Though attacks of the Angles and Saxons continued, the Britons did manage to regroup in the west of the island. In some cases they took advantage of the feud between some Anglo-Saxon kingdoms. Thus, King Cadwallon of Gwynedd, in alliance with the pagan King Penda of Mercia (sealed by Cadwallon's marriage to Penda's sister, Alcfrith, according to later sources) attacked Northumbria, which then was ruled by St. Edwin, who had converted to Christianity. Earlier Cadwallon and St. Edwin had been friends, but after Edwin’s return to his homeland and succession to the Northumbrian throne their friendship changed into hostility. So the Britons of Gwynedd took advantage of the feuds between some Anglo-Saxon kingdoms in order to regain independence and get even with the Angles of Northumbria, their “age-old enemies”. In about 630, the joint armies of Gwynedd and Mercia defeated the Northumbrians in the Battle of Cefn Digoll (near present-day Welshpool). But the Battle of Hatfield Chase that took place on October 12 (some give October 14), 633, was a significant turning point in the struggle between the Britons and the Anglo-Saxons.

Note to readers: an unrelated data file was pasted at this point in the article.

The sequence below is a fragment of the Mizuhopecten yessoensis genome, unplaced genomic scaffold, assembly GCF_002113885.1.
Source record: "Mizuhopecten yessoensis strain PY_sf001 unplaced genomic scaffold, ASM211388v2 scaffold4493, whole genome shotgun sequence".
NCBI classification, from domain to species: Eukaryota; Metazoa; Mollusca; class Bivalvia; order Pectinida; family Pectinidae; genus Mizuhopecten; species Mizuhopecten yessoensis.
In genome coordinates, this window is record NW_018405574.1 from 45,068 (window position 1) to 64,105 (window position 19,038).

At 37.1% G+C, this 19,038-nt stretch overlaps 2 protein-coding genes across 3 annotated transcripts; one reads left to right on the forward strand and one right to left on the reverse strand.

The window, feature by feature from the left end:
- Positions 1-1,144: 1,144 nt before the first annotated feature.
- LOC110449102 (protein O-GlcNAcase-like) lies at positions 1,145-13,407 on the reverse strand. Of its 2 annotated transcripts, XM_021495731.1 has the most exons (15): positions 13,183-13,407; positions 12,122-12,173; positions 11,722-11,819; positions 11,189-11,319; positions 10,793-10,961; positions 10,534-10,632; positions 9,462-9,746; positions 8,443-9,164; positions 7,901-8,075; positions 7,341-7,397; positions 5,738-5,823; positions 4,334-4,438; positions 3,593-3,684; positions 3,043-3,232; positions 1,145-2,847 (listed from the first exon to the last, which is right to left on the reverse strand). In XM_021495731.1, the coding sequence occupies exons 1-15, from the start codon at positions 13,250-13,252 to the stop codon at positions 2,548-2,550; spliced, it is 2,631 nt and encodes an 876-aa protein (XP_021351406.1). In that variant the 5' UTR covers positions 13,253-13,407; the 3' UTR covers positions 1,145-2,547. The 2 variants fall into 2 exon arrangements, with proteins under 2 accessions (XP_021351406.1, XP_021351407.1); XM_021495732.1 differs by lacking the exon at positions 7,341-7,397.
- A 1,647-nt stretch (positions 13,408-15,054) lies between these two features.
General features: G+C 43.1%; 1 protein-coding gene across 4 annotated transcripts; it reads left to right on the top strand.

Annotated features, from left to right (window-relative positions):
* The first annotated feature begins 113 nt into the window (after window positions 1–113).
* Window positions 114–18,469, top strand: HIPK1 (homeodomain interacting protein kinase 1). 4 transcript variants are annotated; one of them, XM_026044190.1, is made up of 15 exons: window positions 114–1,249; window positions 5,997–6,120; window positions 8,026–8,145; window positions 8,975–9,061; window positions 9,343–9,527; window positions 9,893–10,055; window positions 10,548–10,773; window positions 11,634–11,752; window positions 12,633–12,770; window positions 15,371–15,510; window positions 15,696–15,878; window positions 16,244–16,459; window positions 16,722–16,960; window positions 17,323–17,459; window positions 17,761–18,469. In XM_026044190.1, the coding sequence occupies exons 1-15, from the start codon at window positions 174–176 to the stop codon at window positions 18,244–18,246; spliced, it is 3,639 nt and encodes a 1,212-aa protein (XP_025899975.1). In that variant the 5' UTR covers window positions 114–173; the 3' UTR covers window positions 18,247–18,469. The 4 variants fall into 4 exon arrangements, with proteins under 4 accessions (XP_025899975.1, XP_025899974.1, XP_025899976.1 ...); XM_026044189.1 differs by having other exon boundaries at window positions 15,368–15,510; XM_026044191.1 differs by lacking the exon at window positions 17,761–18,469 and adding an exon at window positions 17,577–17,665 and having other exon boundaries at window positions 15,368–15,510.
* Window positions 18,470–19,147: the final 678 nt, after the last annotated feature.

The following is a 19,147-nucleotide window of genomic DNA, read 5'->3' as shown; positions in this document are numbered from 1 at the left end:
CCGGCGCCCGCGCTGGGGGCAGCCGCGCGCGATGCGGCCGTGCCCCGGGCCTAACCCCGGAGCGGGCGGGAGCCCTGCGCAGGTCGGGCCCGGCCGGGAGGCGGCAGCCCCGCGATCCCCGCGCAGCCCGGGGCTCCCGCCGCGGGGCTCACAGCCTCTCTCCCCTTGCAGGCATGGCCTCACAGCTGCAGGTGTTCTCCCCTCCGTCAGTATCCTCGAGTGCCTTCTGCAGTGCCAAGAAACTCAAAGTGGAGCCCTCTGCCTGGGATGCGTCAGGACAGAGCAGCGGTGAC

According to St. Bede: “A great battle being fought in the plain that is called Heathfield, Edwin was killed on the 12th of October, in the year of our Lord 633, being then forty-seven years of age, and all his army was either slain or dispersed. In the same war also, before him, fell Osfrid, one of his sons, a warlike youth.”7 Thereupon, according to St. Bede, though he may have exaggerated as he was very much biased against the Britons, “a great slaughter was made in the church or nation of the Northumbrians; and the more so because one of the commanders, by whom it was made, was a pagan, and the other a barbarian, more cruel than a pagan; for Penda, with all the nation of the Mercians, was an idolater, and a stranger to the name of Christ; but Cadwallon, though he bore the name and professed himself a Christian, was so barbarous in his disposition and behavior, that he neither spared the female sex, nor the innocent age of children, but with savage cruelty put them to tormenting deaths, ravaging all their country for a long time, and resolving to cut off all the race of the English within the borders of Britain.”8 However, before that time it was the Angles and Saxons that had been slaughtering the Celtic Britons living in Britain for a long time, literally striving to exterminate them. Therefore, by cruelly murdering inhabitants of Northumbria the Britons were trying to wreak vengeance on their oppressors. This hostility was largely explained by the fact that the Angles and Saxons on converting to Christianity regarded the native Britons as “heretics” on account of their controversy over the proper calculation of Pascha, whereas, according to St. Bede, “it being to this day the custom of the Britons not to pay any respect to the faith and religion of the English, nor to correspond with them any more than with pagans.”9